After last week’s Valentine’s Day love poem offerings (which you can read here), I thought a look at the flip-side was in order. So let’s get a little Alanis Morissette for a moment, and look at how some of the masters have handled the uglier moments. Because we’ve all been there.
1) Afraid to make a move: T.S. Eliot, “The Love Song of J. Alfred Prufrock“
I first read this during my sophomore year of high school, when pretty much all thinking teenagers are in this paralyzed state. Here’s an excerpt:
And indeed there will be time
To wonder, “Do I dare?” and, “Do I dare?”
Time to turn back and descend the stair,
With a bald spot in the middle of my hair—
(They will say: “How his hair is growing thin!”)
My morning coat, my collar mounting firmly to the chin,
My necktie rich and modest, but asserted by a simple pin—
(They will say: “But how his arms and legs are thin!”)
Do I dare
Disturb the universe?
In a minute there is time
For decisions and revisions which a minute will reverse.
For I have known them all already, known them all:
Have known the evenings, mornings, afternoons,
I have measured out my life with coffee spoons;
I know the voices dying with a dying fall
Beneath the music from a farther room.
So how should I presume?
2) Mystified by love: Gavin Ewart, “Ella Mi Fu Rapita”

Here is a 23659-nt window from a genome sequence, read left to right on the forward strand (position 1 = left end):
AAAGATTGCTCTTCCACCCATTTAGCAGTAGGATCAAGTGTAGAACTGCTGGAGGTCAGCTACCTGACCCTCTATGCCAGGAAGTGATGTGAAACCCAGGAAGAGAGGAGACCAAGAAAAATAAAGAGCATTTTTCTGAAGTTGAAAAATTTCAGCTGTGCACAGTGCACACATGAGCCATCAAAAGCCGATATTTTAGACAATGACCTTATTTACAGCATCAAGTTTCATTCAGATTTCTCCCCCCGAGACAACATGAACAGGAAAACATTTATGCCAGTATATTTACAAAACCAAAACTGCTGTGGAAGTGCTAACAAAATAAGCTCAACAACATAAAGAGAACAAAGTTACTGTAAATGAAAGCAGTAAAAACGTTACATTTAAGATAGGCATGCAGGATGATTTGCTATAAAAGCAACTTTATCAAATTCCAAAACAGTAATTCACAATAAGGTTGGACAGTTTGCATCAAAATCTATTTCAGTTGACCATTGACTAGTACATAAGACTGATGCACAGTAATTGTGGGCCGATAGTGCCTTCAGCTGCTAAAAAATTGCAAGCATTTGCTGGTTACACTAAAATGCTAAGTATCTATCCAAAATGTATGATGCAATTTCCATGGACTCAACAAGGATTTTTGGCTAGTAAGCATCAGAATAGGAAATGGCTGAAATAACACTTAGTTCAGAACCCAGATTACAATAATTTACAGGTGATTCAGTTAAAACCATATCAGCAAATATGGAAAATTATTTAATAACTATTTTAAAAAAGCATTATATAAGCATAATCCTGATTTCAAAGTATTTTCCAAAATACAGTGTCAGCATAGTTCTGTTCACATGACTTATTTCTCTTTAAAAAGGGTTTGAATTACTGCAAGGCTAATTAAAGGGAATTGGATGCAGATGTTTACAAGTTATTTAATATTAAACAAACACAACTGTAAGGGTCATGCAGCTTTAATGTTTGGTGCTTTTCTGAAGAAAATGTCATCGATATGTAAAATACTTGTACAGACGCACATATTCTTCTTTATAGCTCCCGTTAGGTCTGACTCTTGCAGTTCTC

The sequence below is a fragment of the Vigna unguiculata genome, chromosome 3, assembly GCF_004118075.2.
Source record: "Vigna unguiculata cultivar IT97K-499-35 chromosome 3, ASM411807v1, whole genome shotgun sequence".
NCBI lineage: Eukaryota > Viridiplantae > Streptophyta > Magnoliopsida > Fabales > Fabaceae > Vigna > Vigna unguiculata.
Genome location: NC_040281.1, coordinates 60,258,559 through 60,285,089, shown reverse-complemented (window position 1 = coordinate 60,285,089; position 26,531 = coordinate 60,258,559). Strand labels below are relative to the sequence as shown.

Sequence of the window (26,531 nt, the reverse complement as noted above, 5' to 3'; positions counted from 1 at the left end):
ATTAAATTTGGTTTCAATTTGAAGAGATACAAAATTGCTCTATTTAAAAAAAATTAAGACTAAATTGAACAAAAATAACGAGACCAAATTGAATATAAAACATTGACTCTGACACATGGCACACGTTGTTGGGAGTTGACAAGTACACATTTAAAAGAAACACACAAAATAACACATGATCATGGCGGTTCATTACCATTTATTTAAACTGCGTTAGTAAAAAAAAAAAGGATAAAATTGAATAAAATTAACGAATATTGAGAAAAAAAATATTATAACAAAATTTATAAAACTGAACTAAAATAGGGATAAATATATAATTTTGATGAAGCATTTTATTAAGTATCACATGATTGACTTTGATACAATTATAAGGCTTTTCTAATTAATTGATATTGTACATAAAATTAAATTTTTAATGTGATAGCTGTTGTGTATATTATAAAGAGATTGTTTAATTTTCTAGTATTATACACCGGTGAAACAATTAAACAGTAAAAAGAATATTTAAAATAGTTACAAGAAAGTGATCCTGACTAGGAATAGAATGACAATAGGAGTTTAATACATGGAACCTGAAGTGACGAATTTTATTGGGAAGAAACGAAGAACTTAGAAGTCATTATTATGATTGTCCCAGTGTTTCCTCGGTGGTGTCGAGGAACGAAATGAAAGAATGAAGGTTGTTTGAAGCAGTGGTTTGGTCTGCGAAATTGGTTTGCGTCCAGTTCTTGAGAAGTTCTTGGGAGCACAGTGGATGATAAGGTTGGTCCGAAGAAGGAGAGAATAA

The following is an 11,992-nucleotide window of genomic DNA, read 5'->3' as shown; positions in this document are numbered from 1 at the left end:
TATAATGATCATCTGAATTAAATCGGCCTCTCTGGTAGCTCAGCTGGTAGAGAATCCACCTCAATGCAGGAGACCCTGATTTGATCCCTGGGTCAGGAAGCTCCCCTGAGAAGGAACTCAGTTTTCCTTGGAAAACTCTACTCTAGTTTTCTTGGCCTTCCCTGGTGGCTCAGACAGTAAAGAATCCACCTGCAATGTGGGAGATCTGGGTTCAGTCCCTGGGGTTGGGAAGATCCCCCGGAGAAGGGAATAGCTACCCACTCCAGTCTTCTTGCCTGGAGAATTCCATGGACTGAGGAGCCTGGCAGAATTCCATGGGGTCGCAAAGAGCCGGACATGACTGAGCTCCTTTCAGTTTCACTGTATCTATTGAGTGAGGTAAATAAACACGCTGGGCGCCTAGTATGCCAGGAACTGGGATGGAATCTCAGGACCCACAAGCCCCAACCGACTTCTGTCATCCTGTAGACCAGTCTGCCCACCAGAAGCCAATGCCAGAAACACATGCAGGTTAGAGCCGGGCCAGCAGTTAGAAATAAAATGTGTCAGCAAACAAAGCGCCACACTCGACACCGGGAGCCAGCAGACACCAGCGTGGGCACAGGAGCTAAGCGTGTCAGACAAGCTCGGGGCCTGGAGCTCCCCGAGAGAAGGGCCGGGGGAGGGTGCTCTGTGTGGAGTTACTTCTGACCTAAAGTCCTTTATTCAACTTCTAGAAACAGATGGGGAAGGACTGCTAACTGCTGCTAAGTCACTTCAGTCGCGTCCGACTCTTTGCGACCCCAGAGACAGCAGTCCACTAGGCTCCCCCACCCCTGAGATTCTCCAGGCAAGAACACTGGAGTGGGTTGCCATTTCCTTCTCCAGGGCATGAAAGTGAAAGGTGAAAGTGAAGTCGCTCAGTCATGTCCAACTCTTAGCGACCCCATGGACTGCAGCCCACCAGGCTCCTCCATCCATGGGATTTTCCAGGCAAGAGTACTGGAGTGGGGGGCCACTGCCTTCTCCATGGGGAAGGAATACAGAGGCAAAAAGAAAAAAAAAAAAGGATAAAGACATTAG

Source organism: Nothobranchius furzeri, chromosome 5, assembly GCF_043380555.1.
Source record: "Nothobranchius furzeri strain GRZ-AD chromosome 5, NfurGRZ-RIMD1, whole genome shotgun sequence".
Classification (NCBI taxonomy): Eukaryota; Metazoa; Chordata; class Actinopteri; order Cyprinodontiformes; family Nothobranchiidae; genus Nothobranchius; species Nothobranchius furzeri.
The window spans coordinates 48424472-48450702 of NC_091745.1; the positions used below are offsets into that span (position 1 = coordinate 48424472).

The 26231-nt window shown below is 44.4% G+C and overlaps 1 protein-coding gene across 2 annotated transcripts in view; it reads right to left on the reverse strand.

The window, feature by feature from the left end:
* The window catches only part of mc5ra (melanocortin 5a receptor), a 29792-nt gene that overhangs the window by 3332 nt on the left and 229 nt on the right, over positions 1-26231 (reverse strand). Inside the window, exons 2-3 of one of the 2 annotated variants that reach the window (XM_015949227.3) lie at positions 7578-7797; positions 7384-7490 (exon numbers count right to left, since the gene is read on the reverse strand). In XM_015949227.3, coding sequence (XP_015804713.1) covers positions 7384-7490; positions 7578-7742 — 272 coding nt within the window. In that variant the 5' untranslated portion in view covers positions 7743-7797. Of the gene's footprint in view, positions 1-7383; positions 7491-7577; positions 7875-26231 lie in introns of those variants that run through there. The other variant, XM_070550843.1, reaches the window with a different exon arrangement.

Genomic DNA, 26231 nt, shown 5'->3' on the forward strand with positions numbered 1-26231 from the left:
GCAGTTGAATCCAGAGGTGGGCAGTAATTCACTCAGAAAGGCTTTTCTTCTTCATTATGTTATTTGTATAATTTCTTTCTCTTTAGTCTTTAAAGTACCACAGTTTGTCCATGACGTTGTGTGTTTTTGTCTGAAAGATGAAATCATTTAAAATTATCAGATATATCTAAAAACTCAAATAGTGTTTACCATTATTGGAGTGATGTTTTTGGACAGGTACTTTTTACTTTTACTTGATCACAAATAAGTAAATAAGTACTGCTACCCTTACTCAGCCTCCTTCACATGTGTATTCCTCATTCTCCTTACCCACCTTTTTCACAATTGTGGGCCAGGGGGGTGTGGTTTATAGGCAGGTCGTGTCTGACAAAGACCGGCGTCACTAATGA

I love the last line of this poem, excerpted here:
And what can the lover do, when the time’s come,
when THE END goes up on the screen? …
Get friendly with men in bars, telling
how sweet she was, praising her statistics,
or admiring his own sexual ballistics?
No, that’s no good. Love lasts – or doesn’t last.
…Lovers must never crumple up like cissies
or break down or cry about their wrongs.
If girls are sugar, God holds the sugar tongs.
3) Unrequited love: Elizabeth Bishop, “Insomnia”
I love this excerpt, which describes the magical powers we’ve all longed for:
So wrap up care in a cobweb
and drop it down the well
into that world inverted
where left is always right,
where the shadows are really the body,
where we stay awake all night,
where the heavens are shallow as the sea
is now deep, and you love me.
4) Angry love: Margaret Atwood, “You fit into me”
This poem manages to capture all the intensity and anger of love gone wrong, in only four lines:
You fit into me
like a hook into an eye
a fish hook
an open eye
5) Jilted love: Louise Gluck, “Hesitate to Call”
(No commentary needed here.)
Lived to see you throwing
Me aside. That fought
Like netted fish inside me.
It lives in me.
You live in me. Malignant.
Love, you ever want me, don’t.